Born and raised in Oklahoma, Elizabeth Herring spent most of her early life performing all the good-girl Stations of the Cross. She won the Betty Crocker competitions, married for the first time at 19, had two children before she was 30, and was once a registered Republican. She was the youngest of four children and the only daughter. Her father worked as a janitor, and her mother brought in extra money working in the catalogue-order department at Sears. Warren would recall her mother hesitating to take her to the doctor because money was so tight. A brilliant and competitive student, Warren was named Oklahoma’s top high-school debater at 16, the same year she graduated with a full debating scholarship to George Washington University. She left G.W. after two years to marry her high-school boyfriend and moved to Houston, where she finished her degree in speech pathology. The first member of her immediate family to graduate from college, Warren then worked as a teacher, followed her husband to New Jersey, and had her first child in 1971. She got her law degree in 1976 from Rutgers University. In the next years, as she divorced and remarried—her current husband, Bruce Mann, is a Harvard law professor—she moved around the country, teaching at the University of Texas, the University of Michigan, and the University of Pennsylvania, before finally settling at Harvard in 1995.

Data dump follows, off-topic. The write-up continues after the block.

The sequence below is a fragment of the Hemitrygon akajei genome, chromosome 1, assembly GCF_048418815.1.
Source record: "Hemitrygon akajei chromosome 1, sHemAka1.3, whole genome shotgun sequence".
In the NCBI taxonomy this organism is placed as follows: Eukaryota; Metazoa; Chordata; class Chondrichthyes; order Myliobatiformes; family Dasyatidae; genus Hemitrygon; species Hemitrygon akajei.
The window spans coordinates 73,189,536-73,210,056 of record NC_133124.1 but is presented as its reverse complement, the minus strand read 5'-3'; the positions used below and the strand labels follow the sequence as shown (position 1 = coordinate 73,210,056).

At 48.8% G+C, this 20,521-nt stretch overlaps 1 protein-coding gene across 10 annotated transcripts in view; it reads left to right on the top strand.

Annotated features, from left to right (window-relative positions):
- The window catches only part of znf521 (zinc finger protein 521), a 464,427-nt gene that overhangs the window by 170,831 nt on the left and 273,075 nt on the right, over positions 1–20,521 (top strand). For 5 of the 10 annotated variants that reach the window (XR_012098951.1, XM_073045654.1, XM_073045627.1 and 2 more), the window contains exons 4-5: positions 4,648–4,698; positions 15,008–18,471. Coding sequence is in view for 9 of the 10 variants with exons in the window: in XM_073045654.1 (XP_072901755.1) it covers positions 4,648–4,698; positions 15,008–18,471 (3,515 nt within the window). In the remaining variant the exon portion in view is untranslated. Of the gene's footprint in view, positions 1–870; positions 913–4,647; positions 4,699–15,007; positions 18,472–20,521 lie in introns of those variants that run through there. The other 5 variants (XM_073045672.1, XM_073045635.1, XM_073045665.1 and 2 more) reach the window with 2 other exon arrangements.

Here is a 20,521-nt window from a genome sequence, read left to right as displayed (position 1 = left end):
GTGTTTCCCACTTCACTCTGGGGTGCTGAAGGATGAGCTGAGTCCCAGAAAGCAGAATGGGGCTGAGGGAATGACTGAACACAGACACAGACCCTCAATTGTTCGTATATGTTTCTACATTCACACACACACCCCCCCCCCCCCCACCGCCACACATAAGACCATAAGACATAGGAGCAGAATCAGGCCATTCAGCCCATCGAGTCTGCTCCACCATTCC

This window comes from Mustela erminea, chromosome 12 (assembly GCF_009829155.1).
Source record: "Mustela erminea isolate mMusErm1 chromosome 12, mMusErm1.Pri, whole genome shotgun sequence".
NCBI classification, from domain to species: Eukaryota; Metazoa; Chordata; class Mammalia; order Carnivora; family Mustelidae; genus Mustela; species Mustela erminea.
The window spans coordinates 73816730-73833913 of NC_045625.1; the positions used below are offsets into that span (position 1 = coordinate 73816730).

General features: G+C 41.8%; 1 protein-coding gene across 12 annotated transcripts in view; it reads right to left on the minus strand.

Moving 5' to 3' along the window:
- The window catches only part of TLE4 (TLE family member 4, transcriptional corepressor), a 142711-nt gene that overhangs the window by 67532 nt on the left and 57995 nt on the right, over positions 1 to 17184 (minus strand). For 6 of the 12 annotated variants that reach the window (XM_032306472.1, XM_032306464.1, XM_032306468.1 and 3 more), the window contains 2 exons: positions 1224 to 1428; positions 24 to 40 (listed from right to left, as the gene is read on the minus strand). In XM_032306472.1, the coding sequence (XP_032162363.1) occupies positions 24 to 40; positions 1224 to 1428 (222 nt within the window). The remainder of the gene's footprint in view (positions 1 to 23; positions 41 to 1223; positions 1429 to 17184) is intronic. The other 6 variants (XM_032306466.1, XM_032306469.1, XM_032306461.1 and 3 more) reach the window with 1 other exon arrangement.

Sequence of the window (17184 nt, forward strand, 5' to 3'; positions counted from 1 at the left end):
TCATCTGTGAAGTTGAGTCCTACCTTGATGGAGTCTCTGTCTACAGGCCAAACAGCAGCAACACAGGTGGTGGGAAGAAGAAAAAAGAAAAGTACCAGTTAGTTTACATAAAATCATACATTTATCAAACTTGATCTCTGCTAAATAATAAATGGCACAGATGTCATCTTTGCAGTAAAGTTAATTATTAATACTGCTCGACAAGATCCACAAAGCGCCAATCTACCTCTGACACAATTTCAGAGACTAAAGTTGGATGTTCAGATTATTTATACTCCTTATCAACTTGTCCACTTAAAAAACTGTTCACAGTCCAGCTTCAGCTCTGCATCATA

It was in 1979 that Warren had her Damascene conversion—the experience that would lead her to become the nation’s top authority on the economic pressures facing the American middle class, and trigger her passionate advocacy. In 1978, Congress had passed a law that made it easier for companies and individuals to declare bankruptcy. Warren decided to investigate the reasons why Americans were ending up in bankruptcy court. “I set out to prove they were all a bunch of cheaters,” she said in a 2007 interview. “I was going to expose these people who were taking advantage of the rest of us.” What she found, after conducting with two colleagues one of the most rigorous bankruptcy studies ever, shook her deeply. The vast majority of those in bankruptcy courts, she discovered, were from hardworking middle-class families, people who lost jobs or had “family breakups” or illnesses that wiped out their savings. “It changed my vision,” she said.
As much as I appreciate having a moderate Republican Senator in Scott Brown, I’m pretty sure I’ve already made up my mind that I’m voting for Warren in November.